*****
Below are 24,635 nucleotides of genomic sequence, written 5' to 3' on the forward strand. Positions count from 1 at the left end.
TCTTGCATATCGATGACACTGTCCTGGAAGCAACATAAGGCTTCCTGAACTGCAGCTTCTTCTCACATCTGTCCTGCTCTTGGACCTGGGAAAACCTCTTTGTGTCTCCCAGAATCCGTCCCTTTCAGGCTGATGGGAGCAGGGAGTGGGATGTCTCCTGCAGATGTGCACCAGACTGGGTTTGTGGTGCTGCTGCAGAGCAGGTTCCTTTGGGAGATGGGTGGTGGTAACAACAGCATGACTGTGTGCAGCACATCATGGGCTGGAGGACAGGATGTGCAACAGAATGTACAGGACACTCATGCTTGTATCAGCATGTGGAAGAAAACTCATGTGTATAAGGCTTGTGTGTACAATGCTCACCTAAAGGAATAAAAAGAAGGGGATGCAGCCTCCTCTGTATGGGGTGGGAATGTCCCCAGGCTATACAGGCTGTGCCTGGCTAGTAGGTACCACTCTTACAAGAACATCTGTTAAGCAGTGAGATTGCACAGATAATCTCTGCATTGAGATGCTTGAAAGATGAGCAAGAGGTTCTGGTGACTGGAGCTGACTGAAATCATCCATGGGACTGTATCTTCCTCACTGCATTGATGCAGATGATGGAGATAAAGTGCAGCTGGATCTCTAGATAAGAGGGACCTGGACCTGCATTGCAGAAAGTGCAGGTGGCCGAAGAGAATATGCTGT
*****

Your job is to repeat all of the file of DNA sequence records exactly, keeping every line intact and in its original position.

Below are 24,635 nucleotides of genomic sequence, written 5' to 3' on the forward strand. Positions count from 1 at the left end.
TCTTGCATATCGATGACACTGTCCTGGAAGCAACATAAGGCTTCCTGAACTGCAGCTTCTTCTCACATCTGTCCTGCTCTTGGACCTGGGAAAACCTCTTTGTGTCTCCCAGAATCCGTCCCTTTCAGGCTGATGGGAGCAGGGAGTGGGATGTCTCCTGCAGATGTGCACCAGACTGGGTTTGTGGTGCTGCTGCAGAGCAGGTTCCTTTGGGAGATGGGTGGTGGTAACAACAGCATGACTGTGTGCAGCACATCATGGGCTGGAGGACAGGATGTGCAACAGAATGTACAGGACACTCATGCTTGTATCAGCATGTGGAAGAAAACTCATGTGTATAAGGCTTGTGTGTACAATGCTCACCTAAAGGAATAAAAAGAAGGGGATGCAGCCTCCTCTGTATGGGGTGGGAATGTCCCCAGGCTATACAGGCTGTGCCTGGCTAGTAGGTACCACTCTTACAAGAACATCTGTTAAGCAGTGAGATTGCACAGATAATCTCTGCATTGAGATGCTTGAAAGATGAGCAAGAGGTTCTGGTGACTGGAGCTGACTGAAATCATCCATGGGACTGTATCTTCCTCACTGCATTGATGCAGATGATGGAGATAAAGTGCAGCTGGATCTCTAGATAAGAGGGACCTGGACCTGCATTGCAGAAAGTGCAGGTGGCCGAAGAGAATATGCTGT